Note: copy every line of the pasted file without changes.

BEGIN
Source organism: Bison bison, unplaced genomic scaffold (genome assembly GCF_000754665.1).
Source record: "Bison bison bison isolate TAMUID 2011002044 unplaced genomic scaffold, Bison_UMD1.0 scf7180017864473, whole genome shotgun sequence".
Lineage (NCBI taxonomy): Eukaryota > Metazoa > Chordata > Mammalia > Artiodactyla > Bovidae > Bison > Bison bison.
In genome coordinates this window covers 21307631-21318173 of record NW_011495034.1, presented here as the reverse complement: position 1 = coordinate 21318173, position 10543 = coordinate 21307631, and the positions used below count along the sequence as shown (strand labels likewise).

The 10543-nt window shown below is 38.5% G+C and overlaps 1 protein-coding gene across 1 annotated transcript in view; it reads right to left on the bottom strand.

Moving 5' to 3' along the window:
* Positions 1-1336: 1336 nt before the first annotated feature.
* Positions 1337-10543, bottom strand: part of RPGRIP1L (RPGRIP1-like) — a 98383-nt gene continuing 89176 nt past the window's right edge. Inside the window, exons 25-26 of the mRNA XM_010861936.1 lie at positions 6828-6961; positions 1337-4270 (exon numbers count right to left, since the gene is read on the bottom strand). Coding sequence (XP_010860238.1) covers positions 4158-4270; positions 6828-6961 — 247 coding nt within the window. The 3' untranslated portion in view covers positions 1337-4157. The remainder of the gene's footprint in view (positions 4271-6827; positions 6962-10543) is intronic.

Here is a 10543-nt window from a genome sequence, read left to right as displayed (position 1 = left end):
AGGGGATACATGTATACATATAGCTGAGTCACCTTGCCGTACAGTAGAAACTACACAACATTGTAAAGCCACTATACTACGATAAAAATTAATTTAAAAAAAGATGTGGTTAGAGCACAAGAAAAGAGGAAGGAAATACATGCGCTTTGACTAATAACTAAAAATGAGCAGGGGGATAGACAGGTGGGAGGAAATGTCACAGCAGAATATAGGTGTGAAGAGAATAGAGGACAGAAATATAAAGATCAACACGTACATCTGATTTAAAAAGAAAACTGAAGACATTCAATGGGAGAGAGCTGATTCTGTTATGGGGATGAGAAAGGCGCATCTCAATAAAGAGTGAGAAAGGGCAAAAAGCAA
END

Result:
Source organism: Bison bison, unplaced genomic scaffold (genome assembly GCF_000754665.1).
Source record: "Bison bison bison isolate TAMUID 2011002044 unplaced genomic scaffold, Bison_UMD1.0 scf7180017864473, whole genome shotgun sequence".
Lineage (NCBI taxonomy): Eukaryota > Metazoa > Chordata > Mammalia > Artiodactyla > Bovidae > Bison > Bison bison.
In genome coordinates this window covers 21307631-21318173 of record NW_011495034.1, presented here as the reverse complement: position 1 = coordinate 21318173, position 10543 = coordinate 21307631, and the positions used below count along the sequence as shown (strand labels likewise).

The 10543-nt window shown below is 38.5% G+C and overlaps 1 protein-coding gene across 1 annotated transcript in view; it reads right to left on the bottom strand.

Moving 5' to 3' along the window:
* Positions 1-1336: 1336 nt before the first annotated feature.
* Positions 1337-10543, bottom strand: part of RPGRIP1L (RPGRIP1-like) — a 98383-nt gene continuing 89176 nt past the window's right edge. Inside the window, exons 25-26 of the mRNA XM_010861936.1 lie at positions 6828-6961; positions 1337-4270 (exon numbers count right to left, since the gene is read on the bottom strand). Coding sequence (XP_010860238.1) covers positions 4158-4270; positions 6828-6961 — 247 coding nt within the window. The 3' untranslated portion in view covers positions 1337-4157. The remainder of the gene's footprint in view (positions 4271-6827; positions 6962-10543) is intronic.

Here is a 10543-nt window from a genome sequence, read left to right as displayed (position 1 = left end):
AGGGGATACATGTATACATATAGCTGAGTCACCTTGCCGTACAGTAGAAACTACACAACATTGTAAAGCCACTATACTACGATAAAAATTAATTTAAAAAAAGATGTGGTTAGAGCACAAGAAAAGAGGAAGGAAATACATGCGCTTTGACTAATAACTAAAAATGAGCAGGGGGATAGACAGGTGGGAGGAAATGTCACAGCAGAATATAGGTGTGAAGAGAATAGAGGACAGAAATATAAAGATCAACACGTACATCTGATTTAAAAAGAAAACTGAAGACATTCAATGGGAGAGAGCTGATTCTGTTATGGGGATGAGAAAGGCGCATCTCAATAAAGAGTGAGAAAGGGCAAAAAGCAA